What is dry drowning?


Another tragic “dry drowning” reminds us to share the risks and to encourage all parents to know how to administer CPR in the event of an emergency. 
Click here to read about the 4 year old Texan boy who tragically died from dry drowning.

“Dry drowning” or “Secondary drowning” are not widely understood and while extremely rare, are more common in children than adults.  While they are slightly different, both have the same signs and symptoms and both occur usually after a someone has had problems in the water.

Some of the the signs and symptoms of both dry drowning and secondary drowning can develop hours after being in water.  They include:

  • Coughing
  • Throwing up
  • Chest pain
  • Trouble breathing
  • Feeling extremely tired
  • Physical changes. For example; blue lips or pale skin.
  • Changes in behaviour.  For example irritability,  forgetfulness, being argumentative or combative and crankiness.

If your child has any signs of dry drowning and secondary drowning, get medical help.  It’s important they get checked out.

In order to help protect your child, follow these tips:

Supervise – Always watch closely when your child is in or around water.  Be within arms reach and never let your child swim alone.  Also be sure to enforce pool safety rules.

Water safety measures – Ensure you are taking all relevant safety measures.  For example, children should wear floatation devices on boats, pools should have four-sided fencing around them and make sure there is no water dangers able to be accessed by a child.

Choose swimming locations wisely – Only allow swimming in areas that have lifeguards.

Learn to swim – Children who are comfortable and skilled in the water are less likely to go under and take in water.

Know how to administer CPR – We can’t stress strongly enough how early intervention with CPR can help save lives and is a vital skill for all parents.

While these types of drownings are rare, it is important to raise awareness within the community and work towards preventing these tragedies.

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Want to know more, or have a specific question?

Why Swimland?

What is a Deck Supervisor?

Deck Supervisors are the super friendly staff in the red shirts on pool deck. They are there to answer any questions you have about your swimmer‘s progress or about our program and to support our teachers to provide great lessons. They love to talk swimming, so please go and see them if you have any queries.

Why do we use teaching aids?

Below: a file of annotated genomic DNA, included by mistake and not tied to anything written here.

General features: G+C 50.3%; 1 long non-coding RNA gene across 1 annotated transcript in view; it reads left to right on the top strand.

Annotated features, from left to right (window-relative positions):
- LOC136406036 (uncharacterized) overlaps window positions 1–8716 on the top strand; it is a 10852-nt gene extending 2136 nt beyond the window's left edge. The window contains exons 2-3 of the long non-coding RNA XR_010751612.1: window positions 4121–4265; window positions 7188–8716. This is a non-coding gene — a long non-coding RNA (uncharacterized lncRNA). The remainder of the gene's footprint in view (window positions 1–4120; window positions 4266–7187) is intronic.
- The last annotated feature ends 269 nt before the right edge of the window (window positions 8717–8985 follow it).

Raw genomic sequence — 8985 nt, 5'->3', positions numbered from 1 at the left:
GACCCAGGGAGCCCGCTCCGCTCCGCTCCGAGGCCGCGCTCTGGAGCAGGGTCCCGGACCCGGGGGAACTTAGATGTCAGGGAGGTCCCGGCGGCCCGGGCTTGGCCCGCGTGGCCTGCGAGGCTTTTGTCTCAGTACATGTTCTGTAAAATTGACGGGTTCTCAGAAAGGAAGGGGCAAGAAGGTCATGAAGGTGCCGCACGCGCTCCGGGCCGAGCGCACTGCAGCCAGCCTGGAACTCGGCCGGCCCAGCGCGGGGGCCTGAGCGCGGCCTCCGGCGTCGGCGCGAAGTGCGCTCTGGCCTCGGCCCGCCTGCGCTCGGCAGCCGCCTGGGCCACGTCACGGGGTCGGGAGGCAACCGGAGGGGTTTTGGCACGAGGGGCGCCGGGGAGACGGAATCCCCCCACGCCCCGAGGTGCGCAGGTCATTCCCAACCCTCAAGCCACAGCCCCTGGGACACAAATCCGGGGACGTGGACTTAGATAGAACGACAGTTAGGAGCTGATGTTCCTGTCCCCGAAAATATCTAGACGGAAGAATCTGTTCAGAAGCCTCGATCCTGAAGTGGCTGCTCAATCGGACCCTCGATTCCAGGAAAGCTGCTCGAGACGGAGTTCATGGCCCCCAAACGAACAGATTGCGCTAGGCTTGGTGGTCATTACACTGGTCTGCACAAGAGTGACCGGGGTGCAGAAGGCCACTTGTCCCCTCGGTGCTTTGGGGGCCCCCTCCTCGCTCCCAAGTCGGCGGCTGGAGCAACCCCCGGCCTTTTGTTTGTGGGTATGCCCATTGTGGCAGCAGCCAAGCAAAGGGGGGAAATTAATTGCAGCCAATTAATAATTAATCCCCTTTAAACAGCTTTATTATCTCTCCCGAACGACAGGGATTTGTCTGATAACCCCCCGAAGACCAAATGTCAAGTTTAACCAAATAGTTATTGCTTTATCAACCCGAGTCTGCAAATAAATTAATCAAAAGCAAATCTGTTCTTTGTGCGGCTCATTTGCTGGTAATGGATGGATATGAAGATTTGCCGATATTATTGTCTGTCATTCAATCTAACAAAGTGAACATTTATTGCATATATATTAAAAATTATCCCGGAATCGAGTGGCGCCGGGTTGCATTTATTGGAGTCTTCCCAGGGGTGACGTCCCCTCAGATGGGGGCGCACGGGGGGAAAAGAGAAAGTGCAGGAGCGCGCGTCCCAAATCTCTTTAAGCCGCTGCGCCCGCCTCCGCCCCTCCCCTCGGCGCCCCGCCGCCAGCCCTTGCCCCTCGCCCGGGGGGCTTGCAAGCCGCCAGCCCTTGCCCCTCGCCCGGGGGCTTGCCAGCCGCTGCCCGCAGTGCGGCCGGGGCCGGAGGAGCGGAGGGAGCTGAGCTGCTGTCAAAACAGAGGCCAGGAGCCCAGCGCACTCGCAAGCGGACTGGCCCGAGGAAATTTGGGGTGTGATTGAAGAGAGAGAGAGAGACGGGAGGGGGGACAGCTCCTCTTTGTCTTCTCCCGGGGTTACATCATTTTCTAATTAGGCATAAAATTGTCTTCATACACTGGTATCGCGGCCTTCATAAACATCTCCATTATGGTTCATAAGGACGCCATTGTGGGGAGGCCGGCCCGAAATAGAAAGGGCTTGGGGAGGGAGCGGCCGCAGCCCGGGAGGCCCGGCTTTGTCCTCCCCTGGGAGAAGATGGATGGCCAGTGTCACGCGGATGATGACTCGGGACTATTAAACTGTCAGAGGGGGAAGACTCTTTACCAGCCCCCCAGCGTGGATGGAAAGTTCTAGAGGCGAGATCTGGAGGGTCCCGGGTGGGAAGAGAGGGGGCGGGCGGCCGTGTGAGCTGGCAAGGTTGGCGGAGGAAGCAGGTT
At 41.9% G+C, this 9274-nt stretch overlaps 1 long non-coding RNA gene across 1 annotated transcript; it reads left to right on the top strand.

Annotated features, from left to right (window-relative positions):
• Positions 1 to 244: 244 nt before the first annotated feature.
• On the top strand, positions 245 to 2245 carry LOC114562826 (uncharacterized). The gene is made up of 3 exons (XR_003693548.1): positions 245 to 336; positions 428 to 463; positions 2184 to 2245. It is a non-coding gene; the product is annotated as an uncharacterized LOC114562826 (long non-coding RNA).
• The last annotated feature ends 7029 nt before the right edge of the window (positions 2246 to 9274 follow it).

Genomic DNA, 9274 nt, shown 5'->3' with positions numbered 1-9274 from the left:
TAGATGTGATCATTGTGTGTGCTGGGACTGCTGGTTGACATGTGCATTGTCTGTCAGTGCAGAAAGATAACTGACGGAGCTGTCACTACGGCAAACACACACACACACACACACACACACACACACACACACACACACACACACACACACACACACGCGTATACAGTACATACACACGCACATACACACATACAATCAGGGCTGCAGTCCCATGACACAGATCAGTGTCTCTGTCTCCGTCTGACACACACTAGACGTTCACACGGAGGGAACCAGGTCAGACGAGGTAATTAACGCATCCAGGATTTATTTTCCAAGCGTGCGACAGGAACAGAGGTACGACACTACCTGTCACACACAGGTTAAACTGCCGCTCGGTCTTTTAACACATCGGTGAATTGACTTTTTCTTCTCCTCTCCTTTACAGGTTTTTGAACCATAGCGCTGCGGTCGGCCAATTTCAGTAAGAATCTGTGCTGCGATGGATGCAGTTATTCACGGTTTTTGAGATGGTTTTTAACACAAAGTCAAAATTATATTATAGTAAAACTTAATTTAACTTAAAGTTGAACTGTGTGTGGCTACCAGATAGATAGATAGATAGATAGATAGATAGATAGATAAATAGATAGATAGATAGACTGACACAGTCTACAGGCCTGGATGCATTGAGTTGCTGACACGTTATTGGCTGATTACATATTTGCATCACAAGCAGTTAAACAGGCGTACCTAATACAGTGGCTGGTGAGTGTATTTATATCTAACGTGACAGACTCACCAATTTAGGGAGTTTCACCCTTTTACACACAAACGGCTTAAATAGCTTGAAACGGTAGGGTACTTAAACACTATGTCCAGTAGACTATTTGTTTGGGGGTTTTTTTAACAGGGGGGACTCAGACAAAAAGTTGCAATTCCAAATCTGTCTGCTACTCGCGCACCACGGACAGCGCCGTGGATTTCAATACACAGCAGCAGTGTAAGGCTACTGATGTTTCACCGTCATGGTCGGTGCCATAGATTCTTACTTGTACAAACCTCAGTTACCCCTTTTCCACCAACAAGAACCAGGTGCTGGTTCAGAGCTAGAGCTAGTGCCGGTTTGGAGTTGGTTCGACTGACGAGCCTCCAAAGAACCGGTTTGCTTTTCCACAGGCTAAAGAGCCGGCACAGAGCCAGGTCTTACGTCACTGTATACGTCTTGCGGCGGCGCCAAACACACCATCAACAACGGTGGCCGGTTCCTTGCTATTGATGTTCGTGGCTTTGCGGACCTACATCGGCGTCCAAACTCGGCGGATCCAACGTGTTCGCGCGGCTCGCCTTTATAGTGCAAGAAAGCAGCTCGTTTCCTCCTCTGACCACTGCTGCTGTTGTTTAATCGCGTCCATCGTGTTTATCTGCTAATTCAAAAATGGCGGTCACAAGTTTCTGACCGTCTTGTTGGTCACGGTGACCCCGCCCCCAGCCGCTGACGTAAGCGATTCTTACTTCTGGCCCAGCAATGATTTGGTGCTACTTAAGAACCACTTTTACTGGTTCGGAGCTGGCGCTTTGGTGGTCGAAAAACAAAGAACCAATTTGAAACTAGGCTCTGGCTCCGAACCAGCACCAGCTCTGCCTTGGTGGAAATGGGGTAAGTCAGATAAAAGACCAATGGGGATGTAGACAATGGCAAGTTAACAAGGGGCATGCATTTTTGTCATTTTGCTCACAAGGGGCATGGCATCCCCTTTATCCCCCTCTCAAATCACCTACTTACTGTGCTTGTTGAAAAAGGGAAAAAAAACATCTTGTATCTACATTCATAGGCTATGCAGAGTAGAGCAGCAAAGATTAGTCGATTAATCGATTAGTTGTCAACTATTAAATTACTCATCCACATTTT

There are many ways to teach children about safety in water. Our approach, using flotation as a teaching aid, has produced excellent results.

It is proven that low stress levels increase coordination, so at Swimland, we encourage low stress with the use of teaching aids (floaties, back bubbles, kickboards, noodles etc). As a child becomes more confident, and therefore less stressed, we reduce the amount of teaching aids the child uses. We have also found that swimmers who are less stressed progress faster.

Our swimmers still have plenty of aid-free time, and we practise safety circles to teach the children how to swim back to the edge of the pool without help in case they were to fall in.

How often should my child come to swimming lessons?

Coming to swimming lessons once a week, on a year round basis, is awesome for swimmer progress. Swimming every week, all year round, will see your child really develop and get the most out of the fun programs we offer.


How long does it take to learn to swim?

On average, it takes around 20 lessons to achieve the next certificate, but sometimes it can take a little longer. Every child is different, and it’s important for parents to remember that some skills will come easily to their child while others will be a little more challenging.

If your swimmer has been at the same level for a while or is finding a skill a little difficult, our Deck Supervisor will talk to you about some strategies to help them move forward and will be working with your teacher to ensure your swimmer continues to progress. At Swimland, we will always offer extra support to those who need it.

How do I contact my child’s teacher?

Our Deck Supervisors constantly monitor the progress of all children participating in lessons. They are a great resource for parents who want regular updates, as they have the experience and, importantly, the time to answer any questions you may have. The Deck supervisor can also chat with the teacher about any specific queries you may have and get back to you with the answer.

What should I bring to swimming lessons?

We provide all of the equipment and teaching aids you and your child need to have a great, fun lesson. All you need to bring is bathers, a towel and goggles for swimmers at Maxi-Pink level or above

Little ones under three should also wear either a swim nappy or swim wear that is firm fitting around the legs.